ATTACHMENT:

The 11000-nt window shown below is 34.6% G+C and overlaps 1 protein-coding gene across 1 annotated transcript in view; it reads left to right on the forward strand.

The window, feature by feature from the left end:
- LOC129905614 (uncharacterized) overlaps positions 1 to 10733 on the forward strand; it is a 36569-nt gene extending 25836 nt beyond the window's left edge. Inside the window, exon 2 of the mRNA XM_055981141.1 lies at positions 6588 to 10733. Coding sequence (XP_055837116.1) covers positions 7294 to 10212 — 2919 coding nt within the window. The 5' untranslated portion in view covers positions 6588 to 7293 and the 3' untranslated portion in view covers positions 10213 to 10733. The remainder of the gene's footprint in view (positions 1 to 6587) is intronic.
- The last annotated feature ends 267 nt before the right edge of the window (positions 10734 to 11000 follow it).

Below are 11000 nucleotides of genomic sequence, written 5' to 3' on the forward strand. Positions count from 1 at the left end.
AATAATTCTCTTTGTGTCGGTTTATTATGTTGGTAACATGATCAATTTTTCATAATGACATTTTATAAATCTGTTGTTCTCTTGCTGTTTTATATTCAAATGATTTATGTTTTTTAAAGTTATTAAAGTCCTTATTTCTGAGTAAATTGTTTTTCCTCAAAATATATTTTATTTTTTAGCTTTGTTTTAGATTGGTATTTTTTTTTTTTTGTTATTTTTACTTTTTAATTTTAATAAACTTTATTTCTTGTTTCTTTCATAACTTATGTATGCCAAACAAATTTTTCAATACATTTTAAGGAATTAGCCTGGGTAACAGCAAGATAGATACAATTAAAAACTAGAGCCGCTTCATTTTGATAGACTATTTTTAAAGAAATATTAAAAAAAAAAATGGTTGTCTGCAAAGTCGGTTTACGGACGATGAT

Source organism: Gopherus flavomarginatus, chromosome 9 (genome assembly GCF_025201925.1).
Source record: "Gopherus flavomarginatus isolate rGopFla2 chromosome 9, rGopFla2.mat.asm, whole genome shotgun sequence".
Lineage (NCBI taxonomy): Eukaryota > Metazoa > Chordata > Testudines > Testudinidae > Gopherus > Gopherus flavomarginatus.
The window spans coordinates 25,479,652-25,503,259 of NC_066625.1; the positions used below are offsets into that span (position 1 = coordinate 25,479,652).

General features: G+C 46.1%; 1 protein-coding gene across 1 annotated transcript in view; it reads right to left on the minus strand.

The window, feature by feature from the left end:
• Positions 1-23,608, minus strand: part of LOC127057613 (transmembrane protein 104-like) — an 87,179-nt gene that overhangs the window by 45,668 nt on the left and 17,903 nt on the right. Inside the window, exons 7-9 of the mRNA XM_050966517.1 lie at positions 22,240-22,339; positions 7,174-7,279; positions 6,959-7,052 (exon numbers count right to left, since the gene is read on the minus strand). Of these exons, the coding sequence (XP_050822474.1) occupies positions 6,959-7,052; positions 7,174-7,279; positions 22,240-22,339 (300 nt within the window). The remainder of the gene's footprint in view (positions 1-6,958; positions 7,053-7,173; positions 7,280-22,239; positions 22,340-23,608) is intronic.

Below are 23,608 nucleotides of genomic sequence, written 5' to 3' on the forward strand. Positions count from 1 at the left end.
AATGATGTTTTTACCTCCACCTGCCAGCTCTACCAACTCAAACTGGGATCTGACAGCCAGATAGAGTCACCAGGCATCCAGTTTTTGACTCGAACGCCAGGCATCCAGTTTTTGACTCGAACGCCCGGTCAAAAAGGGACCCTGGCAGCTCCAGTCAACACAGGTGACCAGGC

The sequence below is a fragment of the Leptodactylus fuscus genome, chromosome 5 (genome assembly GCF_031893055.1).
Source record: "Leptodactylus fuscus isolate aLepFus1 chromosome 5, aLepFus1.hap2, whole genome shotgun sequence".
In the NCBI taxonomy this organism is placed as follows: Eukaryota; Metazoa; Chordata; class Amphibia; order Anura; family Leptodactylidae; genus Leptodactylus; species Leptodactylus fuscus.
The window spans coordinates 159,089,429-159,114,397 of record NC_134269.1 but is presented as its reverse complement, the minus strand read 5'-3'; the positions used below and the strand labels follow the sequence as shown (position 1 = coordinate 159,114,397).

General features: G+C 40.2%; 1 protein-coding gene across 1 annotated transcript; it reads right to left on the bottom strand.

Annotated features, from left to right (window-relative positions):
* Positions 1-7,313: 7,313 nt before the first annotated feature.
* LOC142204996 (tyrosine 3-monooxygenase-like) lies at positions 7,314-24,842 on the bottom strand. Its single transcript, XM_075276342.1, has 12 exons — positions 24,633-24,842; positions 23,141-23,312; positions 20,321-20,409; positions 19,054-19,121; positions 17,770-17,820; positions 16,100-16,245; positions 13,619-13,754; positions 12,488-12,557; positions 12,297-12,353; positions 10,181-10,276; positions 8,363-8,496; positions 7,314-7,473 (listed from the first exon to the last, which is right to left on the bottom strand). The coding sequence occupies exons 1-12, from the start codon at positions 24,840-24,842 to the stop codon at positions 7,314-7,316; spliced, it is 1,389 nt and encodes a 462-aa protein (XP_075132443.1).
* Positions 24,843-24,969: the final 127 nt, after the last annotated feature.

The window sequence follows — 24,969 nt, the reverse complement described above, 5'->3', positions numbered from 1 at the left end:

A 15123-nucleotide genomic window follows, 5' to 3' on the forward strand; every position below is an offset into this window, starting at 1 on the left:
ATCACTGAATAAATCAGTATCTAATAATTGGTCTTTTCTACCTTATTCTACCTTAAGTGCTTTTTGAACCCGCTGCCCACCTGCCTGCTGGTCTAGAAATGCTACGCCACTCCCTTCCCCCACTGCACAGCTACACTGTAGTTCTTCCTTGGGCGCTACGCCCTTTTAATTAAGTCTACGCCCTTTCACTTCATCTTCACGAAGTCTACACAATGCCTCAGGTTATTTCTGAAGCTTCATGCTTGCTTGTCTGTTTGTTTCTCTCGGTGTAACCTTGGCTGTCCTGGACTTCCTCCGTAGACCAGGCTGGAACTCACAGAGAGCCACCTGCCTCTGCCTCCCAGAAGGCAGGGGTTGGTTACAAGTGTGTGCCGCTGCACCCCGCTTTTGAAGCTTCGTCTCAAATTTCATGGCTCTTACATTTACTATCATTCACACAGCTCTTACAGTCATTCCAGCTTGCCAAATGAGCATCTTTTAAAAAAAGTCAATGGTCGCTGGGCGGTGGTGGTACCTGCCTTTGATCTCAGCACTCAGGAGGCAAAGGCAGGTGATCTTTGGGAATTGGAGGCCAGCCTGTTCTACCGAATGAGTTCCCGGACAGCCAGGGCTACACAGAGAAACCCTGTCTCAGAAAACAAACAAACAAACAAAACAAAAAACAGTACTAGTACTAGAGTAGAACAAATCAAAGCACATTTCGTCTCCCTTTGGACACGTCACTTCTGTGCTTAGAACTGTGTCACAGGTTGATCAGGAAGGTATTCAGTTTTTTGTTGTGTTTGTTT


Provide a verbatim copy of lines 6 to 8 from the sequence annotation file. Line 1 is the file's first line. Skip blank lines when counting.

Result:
AATAATTCTCTTTGTGTCGGTTTATTATGTTGGTAACATGATCAATTTTTCATAATGACATTTTATAAATCTGTTGTTCTCTTGCTGTTTTATATTCAAATGATTTATGTTTTTTAAAGTTATTAAAGTCCTTATTTCTGAGTAAATTGTTTTTCCTCAAAATATATTTTATTTTTTAGCTTTGTTTTAGATTGGTATTTTTTTTTTTTTGTTATTTTTACTTTTTAATTTTAATAAACTTTATTTCTTGTTTCTTTCATAACTTATGTATGCCAAACAAATTTTTCAATACATTTTAAGGAATTAGCCTGGGTAACAGCAAGATAGATACAATTAAAAACTAGAGCCGCTTCATTTTGATAGACTATTTTTAAAGAAATATTAAAAAAAAAAATGGTTGTCTGCAAAGTCGGTTTACGGACGATGAT

Source organism: Gopherus flavomarginatus, chromosome 9 (genome assembly GCF_025201925.1).
Source record: "Gopherus flavomarginatus isolate rGopFla2 chromosome 9, rGopFla2.mat.asm, whole genome shotgun sequence".